Left Overs –
It’s now the third day after my oral surgery this past Wednesday. After a numbing gel on the impacted areas, shots of Novocaine which deadened gums, nerves, tongue, nitrous oxide which made me loopier than usual and a painkiller prescription, all that’s left over, 72 hours later, is the swelling and tenderness. I do have a few powerful pills but use them with extreme caution and sparingly for fear of becoming dependent. Even bread is hard to chew! The dentist said; “It would take time, not to rush it, invest in some ice cream.” Ice cream? Perhaps the dentist isn’t all bad. 🙂
There’s something about a part of your mouth feeling different from normal that makes you want to rub your tongue over the impacted area. With it I can tell where the surgery happened but must be gentle not to cause further pain. The first two days the ache wasn’t so bad but now that all the other desensitizing agents have worn off there’s only swelling, aching and waiting that’s left over.
Wisdom teaches us that traumatic and painful events, experiences happen to us all. We may have ways of coping with the hurt, masking the discomfort, ignoring the suffering, however, sooner or later, we must acknowledge the damage which has been done. We must accept the left overs in our lives that heartbreak and distress cause. Only then can we know the wound’s severity. Only then can we treat ourselves with gentleness and patience. Only then can we begin to heal.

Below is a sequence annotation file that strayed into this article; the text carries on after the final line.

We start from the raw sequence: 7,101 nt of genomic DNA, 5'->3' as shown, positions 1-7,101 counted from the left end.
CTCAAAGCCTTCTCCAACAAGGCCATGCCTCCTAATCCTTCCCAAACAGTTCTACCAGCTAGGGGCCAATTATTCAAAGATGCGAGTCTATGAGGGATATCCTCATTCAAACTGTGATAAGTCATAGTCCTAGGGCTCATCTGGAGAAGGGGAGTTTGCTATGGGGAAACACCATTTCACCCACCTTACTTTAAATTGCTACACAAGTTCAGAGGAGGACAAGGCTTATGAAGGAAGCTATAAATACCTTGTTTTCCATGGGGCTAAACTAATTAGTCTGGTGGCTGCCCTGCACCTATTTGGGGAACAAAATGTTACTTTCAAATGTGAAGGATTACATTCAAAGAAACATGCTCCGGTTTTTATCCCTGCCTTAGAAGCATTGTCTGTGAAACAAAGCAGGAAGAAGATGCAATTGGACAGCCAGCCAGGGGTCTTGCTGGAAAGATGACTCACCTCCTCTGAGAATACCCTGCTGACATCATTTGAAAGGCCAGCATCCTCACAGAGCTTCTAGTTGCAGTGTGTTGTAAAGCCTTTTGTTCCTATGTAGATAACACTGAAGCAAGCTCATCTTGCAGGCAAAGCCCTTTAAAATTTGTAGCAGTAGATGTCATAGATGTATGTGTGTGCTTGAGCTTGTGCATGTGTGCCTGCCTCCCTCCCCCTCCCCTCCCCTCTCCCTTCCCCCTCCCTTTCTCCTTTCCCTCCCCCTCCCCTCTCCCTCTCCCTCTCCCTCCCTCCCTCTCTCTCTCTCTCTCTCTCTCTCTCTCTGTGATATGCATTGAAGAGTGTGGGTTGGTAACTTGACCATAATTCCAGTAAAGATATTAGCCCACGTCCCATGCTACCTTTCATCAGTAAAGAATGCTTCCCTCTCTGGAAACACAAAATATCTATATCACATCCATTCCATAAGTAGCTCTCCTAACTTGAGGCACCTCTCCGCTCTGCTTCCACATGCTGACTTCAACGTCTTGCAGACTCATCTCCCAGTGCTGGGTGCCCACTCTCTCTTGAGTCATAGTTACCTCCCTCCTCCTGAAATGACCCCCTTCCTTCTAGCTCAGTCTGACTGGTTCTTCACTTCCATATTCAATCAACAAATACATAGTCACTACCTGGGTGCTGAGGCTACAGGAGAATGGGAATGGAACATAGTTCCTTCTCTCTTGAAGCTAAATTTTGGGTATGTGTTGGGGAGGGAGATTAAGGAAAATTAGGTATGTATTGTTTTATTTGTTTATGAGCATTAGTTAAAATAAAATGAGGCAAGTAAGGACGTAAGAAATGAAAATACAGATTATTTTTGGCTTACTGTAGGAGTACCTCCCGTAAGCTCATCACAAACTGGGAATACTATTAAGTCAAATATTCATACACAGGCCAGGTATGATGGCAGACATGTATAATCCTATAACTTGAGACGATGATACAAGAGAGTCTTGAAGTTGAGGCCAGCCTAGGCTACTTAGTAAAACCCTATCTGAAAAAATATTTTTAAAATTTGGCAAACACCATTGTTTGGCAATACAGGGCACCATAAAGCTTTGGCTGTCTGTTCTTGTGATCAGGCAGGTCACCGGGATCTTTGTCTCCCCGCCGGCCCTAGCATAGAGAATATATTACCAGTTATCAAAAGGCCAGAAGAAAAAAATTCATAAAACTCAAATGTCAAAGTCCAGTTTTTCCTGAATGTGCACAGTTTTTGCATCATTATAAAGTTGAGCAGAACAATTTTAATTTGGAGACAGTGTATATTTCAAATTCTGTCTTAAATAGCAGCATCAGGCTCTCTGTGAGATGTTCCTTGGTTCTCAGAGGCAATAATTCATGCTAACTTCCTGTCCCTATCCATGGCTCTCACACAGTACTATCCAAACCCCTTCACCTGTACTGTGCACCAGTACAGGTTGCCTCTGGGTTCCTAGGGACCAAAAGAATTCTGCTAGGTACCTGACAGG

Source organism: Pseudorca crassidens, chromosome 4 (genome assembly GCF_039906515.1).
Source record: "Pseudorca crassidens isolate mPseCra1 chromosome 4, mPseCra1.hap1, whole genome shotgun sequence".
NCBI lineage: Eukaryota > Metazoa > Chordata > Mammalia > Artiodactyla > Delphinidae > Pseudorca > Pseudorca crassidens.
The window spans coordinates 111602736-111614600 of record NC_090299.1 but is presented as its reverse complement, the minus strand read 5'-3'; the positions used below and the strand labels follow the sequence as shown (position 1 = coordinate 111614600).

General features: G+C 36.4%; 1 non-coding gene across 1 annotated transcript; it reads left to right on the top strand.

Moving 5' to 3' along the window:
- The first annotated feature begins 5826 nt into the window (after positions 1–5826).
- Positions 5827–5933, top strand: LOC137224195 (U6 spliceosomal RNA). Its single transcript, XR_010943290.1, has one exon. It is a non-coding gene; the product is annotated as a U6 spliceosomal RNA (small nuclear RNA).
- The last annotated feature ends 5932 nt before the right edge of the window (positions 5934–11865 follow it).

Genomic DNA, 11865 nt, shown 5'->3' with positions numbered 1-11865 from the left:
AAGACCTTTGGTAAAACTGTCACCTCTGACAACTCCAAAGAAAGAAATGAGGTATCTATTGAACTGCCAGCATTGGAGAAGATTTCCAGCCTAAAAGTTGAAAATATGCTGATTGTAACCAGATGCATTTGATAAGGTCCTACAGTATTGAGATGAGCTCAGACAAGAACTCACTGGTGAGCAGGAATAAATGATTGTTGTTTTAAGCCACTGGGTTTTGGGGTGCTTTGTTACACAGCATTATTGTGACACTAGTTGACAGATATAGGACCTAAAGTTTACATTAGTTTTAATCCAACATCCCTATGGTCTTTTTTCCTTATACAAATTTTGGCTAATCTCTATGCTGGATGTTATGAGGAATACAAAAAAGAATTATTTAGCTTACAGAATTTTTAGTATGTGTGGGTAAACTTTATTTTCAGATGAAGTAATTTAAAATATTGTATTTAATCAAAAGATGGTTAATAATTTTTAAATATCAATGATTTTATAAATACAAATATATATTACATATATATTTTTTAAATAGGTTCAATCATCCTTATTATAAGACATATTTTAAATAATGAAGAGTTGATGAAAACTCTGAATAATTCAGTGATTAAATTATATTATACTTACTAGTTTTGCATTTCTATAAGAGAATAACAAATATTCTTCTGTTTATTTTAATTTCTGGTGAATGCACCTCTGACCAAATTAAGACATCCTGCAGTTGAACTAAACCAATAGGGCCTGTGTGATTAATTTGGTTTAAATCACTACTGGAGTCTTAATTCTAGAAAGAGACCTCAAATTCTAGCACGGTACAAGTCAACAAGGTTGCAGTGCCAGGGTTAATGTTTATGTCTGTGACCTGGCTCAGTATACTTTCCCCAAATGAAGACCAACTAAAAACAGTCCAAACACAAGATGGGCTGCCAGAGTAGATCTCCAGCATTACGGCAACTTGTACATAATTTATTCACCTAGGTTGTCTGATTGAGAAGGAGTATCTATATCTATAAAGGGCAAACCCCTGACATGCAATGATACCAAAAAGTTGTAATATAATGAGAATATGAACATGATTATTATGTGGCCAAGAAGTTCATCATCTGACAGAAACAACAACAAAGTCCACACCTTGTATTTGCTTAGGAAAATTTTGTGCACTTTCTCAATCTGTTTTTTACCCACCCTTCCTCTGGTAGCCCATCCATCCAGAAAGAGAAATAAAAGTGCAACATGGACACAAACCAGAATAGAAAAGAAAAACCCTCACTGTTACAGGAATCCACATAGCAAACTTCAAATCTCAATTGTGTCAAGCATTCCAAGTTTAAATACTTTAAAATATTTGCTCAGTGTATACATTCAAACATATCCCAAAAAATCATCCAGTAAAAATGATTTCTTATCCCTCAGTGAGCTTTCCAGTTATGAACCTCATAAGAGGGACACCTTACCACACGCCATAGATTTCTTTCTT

A friend asked me this morning; “How do I tell someone they’ve hurt me?” The question was loaded with obvious pain. I responded; “Why do you feel the need to tell them?” “Because it affects the way I interact with them. I feel a great distance between us ever since the incident happened.” was the response.
I took a breath and then followed up; “What good will it do? Will it make things better? Will the relationship benefit or be further harmed?” After a moment of reflection my friend said; “It wouldn’t help and might even cause more injury to myself and the other person. I’m not even sure they’re aware of what they did.” I then told them; “If it isn’t necessary to speak it, don’t. Come to grips with your grief of the fractured relationship and then, when you’re able, let it go.”
It’s hard to move on when someone we love, trust, depend on, betrays us. Our need for an explanation, to express our disappointment, deep woundedness, compels us to confess and confront the offending party. We tell ourselves we want closure, an apology a genuine word and act of repentance but often, if we dig down, our motivation is payback, to hurt as we’ve been hurt, to cause the other pain.
Wisdom tells the us way to peace of mind and spirit is to know and let go of our suffering not inflict it upon others.